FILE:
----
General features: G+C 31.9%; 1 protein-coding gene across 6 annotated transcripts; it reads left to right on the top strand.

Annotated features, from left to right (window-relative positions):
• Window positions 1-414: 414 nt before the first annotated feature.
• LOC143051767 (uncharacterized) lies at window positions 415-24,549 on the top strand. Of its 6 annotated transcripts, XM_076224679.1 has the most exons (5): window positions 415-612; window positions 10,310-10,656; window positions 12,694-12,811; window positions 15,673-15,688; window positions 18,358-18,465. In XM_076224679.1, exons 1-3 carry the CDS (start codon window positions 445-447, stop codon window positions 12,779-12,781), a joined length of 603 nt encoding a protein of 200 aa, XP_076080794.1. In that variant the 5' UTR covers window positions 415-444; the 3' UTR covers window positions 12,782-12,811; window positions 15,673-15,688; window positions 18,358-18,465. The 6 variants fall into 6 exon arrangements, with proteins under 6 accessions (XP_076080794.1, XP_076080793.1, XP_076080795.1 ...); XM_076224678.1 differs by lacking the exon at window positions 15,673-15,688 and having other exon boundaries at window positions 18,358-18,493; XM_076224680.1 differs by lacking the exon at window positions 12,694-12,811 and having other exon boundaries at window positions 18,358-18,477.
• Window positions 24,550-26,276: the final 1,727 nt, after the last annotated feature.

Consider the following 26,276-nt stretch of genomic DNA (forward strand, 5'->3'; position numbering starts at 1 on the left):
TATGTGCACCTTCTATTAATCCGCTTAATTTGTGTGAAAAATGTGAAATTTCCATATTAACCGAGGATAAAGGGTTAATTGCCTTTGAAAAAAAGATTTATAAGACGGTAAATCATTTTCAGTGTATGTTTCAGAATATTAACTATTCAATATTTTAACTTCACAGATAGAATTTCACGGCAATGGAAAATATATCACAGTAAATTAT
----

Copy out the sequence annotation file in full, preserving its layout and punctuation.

General features: G+C 31.9%; 1 protein-coding gene across 6 annotated transcripts; it reads left to right on the top strand.

Annotated features, from left to right (window-relative positions):
• Window positions 1-414: 414 nt before the first annotated feature.
• LOC143051767 (uncharacterized) lies at window positions 415-24,549 on the top strand. Of its 6 annotated transcripts, XM_076224679.1 has the most exons (5): window positions 415-612; window positions 10,310-10,656; window positions 12,694-12,811; window positions 15,673-15,688; window positions 18,358-18,465. In XM_076224679.1, exons 1-3 carry the CDS (start codon window positions 445-447, stop codon window positions 12,779-12,781), a joined length of 603 nt encoding a protein of 200 aa, XP_076080794.1. In that variant the 5' UTR covers window positions 415-444; the 3' UTR covers window positions 12,782-12,811; window positions 15,673-15,688; window positions 18,358-18,465. The 6 variants fall into 6 exon arrangements, with proteins under 6 accessions (XP_076080794.1, XP_076080793.1, XP_076080795.1 ...); XM_076224678.1 differs by lacking the exon at window positions 15,673-15,688 and having other exon boundaries at window positions 18,358-18,493; XM_076224680.1 differs by lacking the exon at window positions 12,694-12,811 and having other exon boundaries at window positions 18,358-18,477.
• Window positions 24,550-26,276: the final 1,727 nt, after the last annotated feature.

Consider the following 26,276-nt stretch of genomic DNA (forward strand, 5'->3'; position numbering starts at 1 on the left):
TATGTGCACCTTCTATTAATCCGCTTAATTTGTGTGAAAAATGTGAAATTTCCATATTAACCGAGGATAAAGGGTTAATTGCCTTTGAAAAAAAGATTTATAAGACGGTAAATCATTTTCAGTGTATGTTTCAGAATATTAACTATTCAATATTTTAACTTCACAGATAGAATTTCACGGCAATGGAAAATATATCACAGTAAATTAT